Series: Addison-Wesley Information Technology Series; ISBN: 0201784203; Published: 2/27/2003; Copyright 2003; Edition: 1
Business Intelligence Roadmap — The Complete Project Lifecycle for Decision-Support Applications
Managing the BI project
Business intelligence (BI) projects are not like other projects with a finite and static set of requirements from one business person or one department. Instead, the purpose of an integrated BI decision-support environment is to provide cross-organizational business analysis capabilities to all business people and all departments in the organization. That involves a variety of new tasks, shifted roles and responsibilities, and a more hands-on business intelligence project planning and management approach.
Project management in most organizations is treated as an administrative reporting function. Detailed project planning and hands-on daily project control are often minimized, if not ignored, especially when organizations try to get several BI applications up and running very quickly. In their shortsightedness, organizations forget that extended planning activities often lead to shorter testing and implementation cycles and thus a shorter delivery time—exactly what the business community wants.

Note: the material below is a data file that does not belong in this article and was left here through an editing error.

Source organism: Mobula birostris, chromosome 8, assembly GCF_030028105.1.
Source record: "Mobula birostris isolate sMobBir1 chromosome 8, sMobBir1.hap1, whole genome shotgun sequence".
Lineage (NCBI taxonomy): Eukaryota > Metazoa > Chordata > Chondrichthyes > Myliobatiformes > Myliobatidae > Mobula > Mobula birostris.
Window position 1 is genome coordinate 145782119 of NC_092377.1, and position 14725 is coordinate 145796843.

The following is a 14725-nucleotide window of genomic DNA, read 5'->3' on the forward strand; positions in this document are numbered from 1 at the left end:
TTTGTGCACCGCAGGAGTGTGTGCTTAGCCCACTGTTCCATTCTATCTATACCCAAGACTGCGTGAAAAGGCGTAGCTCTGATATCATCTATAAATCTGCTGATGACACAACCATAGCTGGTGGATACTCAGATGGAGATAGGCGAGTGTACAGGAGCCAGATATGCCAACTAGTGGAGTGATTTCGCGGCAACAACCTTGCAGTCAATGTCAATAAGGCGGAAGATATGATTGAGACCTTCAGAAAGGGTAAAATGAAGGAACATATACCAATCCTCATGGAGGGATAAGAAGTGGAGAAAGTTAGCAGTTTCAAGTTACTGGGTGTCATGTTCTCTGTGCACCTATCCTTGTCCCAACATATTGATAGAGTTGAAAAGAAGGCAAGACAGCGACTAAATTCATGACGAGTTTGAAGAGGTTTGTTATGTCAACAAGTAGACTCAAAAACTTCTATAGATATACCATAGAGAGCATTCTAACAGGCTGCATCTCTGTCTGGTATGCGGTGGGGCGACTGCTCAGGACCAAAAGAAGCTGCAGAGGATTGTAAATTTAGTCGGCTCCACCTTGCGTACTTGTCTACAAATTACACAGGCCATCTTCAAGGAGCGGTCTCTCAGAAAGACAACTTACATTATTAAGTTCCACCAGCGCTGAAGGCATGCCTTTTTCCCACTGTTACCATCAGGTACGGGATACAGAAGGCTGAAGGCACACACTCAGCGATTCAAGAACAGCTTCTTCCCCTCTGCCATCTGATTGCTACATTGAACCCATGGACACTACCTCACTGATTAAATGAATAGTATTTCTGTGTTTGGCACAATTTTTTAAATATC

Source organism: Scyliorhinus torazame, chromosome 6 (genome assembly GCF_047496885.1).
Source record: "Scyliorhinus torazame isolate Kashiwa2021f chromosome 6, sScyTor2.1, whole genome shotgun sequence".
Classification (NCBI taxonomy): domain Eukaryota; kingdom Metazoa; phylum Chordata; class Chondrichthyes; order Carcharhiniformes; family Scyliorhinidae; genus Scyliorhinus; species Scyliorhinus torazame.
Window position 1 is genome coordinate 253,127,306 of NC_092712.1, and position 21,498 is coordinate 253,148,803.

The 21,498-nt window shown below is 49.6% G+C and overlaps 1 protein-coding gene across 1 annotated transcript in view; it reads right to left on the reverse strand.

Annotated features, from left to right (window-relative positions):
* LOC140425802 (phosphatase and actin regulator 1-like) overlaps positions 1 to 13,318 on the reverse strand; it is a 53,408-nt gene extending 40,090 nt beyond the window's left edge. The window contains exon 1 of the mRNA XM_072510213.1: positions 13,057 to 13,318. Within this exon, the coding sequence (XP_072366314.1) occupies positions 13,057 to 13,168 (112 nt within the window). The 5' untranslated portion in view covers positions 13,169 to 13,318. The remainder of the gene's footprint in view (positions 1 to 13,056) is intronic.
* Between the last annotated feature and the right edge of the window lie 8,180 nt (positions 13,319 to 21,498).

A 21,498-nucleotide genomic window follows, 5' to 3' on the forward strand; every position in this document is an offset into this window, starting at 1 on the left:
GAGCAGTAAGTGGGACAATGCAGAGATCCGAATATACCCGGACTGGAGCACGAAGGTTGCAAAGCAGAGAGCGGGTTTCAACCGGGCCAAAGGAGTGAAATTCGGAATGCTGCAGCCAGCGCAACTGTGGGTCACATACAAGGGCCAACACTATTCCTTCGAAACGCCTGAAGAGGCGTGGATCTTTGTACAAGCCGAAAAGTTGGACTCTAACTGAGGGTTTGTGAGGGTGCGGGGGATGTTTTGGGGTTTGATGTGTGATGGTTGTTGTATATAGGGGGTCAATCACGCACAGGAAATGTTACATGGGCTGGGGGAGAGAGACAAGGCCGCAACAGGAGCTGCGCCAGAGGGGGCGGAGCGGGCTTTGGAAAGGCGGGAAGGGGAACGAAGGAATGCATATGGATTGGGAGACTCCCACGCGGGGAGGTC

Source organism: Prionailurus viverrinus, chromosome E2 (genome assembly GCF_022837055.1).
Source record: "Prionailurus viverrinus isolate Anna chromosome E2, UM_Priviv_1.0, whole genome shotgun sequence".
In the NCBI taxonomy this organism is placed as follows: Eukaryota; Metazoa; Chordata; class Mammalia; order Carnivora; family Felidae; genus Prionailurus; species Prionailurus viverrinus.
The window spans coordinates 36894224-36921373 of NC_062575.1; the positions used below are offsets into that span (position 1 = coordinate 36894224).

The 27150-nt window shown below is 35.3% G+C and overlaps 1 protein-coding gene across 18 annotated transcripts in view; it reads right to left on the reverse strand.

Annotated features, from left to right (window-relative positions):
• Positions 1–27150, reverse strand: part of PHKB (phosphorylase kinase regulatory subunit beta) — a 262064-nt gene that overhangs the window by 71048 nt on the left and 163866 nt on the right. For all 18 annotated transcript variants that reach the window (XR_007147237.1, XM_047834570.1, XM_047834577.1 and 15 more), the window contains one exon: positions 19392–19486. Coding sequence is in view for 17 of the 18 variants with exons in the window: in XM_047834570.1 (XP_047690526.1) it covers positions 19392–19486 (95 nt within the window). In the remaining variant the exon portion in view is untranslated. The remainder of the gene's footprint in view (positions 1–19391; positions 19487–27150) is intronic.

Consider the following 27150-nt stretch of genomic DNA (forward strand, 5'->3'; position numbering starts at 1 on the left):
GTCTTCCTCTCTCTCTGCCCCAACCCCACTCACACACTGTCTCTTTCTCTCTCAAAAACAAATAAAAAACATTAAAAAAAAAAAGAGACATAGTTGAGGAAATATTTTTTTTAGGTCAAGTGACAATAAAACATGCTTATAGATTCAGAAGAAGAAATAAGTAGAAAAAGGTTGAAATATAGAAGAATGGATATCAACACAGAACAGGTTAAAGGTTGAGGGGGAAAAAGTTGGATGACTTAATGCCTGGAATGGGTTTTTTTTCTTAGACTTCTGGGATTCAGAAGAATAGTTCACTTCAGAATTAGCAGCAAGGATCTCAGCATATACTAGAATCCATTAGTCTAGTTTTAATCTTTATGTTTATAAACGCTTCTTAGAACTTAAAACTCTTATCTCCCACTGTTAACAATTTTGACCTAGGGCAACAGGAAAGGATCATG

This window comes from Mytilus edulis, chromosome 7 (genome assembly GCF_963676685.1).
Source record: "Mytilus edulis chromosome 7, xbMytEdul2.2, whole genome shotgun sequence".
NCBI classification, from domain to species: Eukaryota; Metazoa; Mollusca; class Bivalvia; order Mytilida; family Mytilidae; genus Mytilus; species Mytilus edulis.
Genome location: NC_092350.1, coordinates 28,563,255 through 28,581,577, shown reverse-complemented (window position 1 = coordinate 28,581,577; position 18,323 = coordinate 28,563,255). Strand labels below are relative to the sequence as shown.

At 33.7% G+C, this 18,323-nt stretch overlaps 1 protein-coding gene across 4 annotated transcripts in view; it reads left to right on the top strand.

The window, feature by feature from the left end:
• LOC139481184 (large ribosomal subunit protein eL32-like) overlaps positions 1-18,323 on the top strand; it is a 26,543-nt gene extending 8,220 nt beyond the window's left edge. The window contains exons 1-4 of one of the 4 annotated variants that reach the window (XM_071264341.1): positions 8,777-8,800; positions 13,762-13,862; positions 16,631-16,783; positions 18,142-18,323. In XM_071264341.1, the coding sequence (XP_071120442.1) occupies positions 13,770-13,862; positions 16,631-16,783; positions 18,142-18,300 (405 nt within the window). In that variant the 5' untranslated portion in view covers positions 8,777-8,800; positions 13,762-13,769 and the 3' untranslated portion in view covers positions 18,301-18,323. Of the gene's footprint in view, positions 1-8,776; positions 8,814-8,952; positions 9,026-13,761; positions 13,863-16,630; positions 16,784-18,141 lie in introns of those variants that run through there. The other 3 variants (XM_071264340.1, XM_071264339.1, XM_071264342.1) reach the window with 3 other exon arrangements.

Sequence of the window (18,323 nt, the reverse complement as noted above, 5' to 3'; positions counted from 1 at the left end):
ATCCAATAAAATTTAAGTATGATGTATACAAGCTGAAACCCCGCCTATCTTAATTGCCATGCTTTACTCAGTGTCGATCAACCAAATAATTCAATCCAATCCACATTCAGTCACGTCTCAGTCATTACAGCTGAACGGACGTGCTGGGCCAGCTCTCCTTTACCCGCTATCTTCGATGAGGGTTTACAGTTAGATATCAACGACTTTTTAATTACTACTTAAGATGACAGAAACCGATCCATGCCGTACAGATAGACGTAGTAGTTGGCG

No business intelligence project gets off the ground without a few “kinks and bends”; delays are common. For example, some products may not have enough capacity; others may not work well in a distributed environment. Switching vendors and products can prove costly in terms of time and money. Vendors often cannot offer the comprehensive solutions that businesses expect because the vendors are still struggling to integrate all the pieces of their BI products. This leaves integration up to the organizations’ information technology (IT) staffs.
Many organizations do not adequately plan for these types of delays and setbacks, nor do they test their business intelligence concepts and strategies adequately. Setbacks are inevitable on a project as resource intensive as a BI application –even under the best of circumstances. Planning for setbacks will help management set realistic rollout dates for the project.
Describing project management activities in the most simplistic terms, the goal is to answer four basic questions.
1. What will be delivered?
2. When will it be done?
3. How much will it cost?
4. Who will do it?
These questions translate, respectively, into the four major project constraints of scope, effort (time), budget, and resources (Figure 1). Before the project manager can create a project plan to address these constraints, he or she must spend some time defining the project to clearly understand the related requirements, risks, constraints, and assumptions.
Defining the BI project
Project planning includes creating a project charter, which defines the project in terms of:
- Goals and objectives
- Scope (the expected project deliverable)
- Change-control procedures
- Issues management procedures
The project charter is the agreement made between the business sponsor and the IT staff for developing the business intelligence application. If any component of the project charter changes, the entire project has to be reevaluated and all project constraints have to be renegotiated.
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